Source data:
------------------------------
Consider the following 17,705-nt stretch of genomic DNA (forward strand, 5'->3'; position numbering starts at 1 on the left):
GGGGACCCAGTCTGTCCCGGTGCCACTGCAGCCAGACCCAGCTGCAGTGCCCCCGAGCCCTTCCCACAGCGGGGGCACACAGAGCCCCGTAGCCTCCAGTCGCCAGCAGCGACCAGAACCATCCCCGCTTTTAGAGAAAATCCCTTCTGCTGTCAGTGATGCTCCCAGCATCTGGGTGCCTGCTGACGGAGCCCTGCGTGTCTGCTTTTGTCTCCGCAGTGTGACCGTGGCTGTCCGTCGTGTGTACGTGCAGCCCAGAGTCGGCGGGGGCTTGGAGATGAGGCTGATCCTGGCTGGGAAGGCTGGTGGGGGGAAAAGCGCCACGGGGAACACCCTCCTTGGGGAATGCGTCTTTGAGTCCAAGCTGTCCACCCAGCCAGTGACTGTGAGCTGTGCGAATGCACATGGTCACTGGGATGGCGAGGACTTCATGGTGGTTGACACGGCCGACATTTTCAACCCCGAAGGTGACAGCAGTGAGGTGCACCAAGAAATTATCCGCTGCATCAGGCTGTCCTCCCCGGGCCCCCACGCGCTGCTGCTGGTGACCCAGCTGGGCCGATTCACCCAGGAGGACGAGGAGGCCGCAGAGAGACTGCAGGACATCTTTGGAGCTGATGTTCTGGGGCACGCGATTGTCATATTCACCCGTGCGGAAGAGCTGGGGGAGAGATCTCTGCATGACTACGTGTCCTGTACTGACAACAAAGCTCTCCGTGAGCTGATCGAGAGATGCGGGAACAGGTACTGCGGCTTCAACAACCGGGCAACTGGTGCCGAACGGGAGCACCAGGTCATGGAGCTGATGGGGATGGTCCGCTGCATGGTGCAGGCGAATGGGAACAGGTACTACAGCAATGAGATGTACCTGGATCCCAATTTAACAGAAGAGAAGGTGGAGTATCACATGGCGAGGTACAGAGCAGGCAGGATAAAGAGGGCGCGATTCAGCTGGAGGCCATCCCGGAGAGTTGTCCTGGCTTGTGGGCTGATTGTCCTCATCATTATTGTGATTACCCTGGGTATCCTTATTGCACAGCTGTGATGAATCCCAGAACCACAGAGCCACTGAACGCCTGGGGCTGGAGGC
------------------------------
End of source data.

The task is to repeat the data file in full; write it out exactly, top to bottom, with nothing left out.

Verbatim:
Consider the following 17,705-nt stretch of genomic DNA (forward strand, 5'->3'; position numbering starts at 1 on the left):
GGGGACCCAGTCTGTCCCGGTGCCACTGCAGCCAGACCCAGCTGCAGTGCCCCCGAGCCCTTCCCACAGCGGGGGCACACAGAGCCCCGTAGCCTCCAGTCGCCAGCAGCGACCAGAACCATCCCCGCTTTTAGAGAAAATCCCTTCTGCTGTCAGTGATGCTCCCAGCATCTGGGTGCCTGCTGACGGAGCCCTGCGTGTCTGCTTTTGTCTCCGCAGTGTGACCGTGGCTGTCCGTCGTGTGTACGTGCAGCCCAGAGTCGGCGGGGGCTTGGAGATGAGGCTGATCCTGGCTGGGAAGGCTGGTGGGGGGAAAAGCGCCACGGGGAACACCCTCCTTGGGGAATGCGTCTTTGAGTCCAAGCTGTCCACCCAGCCAGTGACTGTGAGCTGTGCGAATGCACATGGTCACTGGGATGGCGAGGACTTCATGGTGGTTGACACGGCCGACATTTTCAACCCCGAAGGTGACAGCAGTGAGGTGCACCAAGAAATTATCCGCTGCATCAGGCTGTCCTCCCCGGGCCCCCACGCGCTGCTGCTGGTGACCCAGCTGGGCCGATTCACCCAGGAGGACGAGGAGGCCGCAGAGAGACTGCAGGACATCTTTGGAGCTGATGTTCTGGGGCACGCGATTGTCATATTCACCCGTGCGGAAGAGCTGGGGGAGAGATCTCTGCATGACTACGTGTCCTGTACTGACAACAAAGCTCTCCGTGAGCTGATCGAGAGATGCGGGAACAGGTACTGCGGCTTCAACAACCGGGCAACTGGTGCCGAACGGGAGCACCAGGTCATGGAGCTGATGGGGATGGTCCGCTGCATGGTGCAGGCGAATGGGAACAGGTACTACAGCAATGAGATGTACCTGGATCCCAATTTAACAGAAGAGAAGGTGGAGTATCACATGGCGAGGTACAGAGCAGGCAGGATAAAGAGGGCGCGATTCAGCTGGAGGCCATCCCGGAGAGTTGTCCTGGCTTGTGGGCTGATTGTCCTCATCATTATTGTGATTACCCTGGGTATCCTTATTGCACAGCTGTGATGAATCCCAGAACCACAGAGCCACTGAACGCCTGGGGCTGGAGGC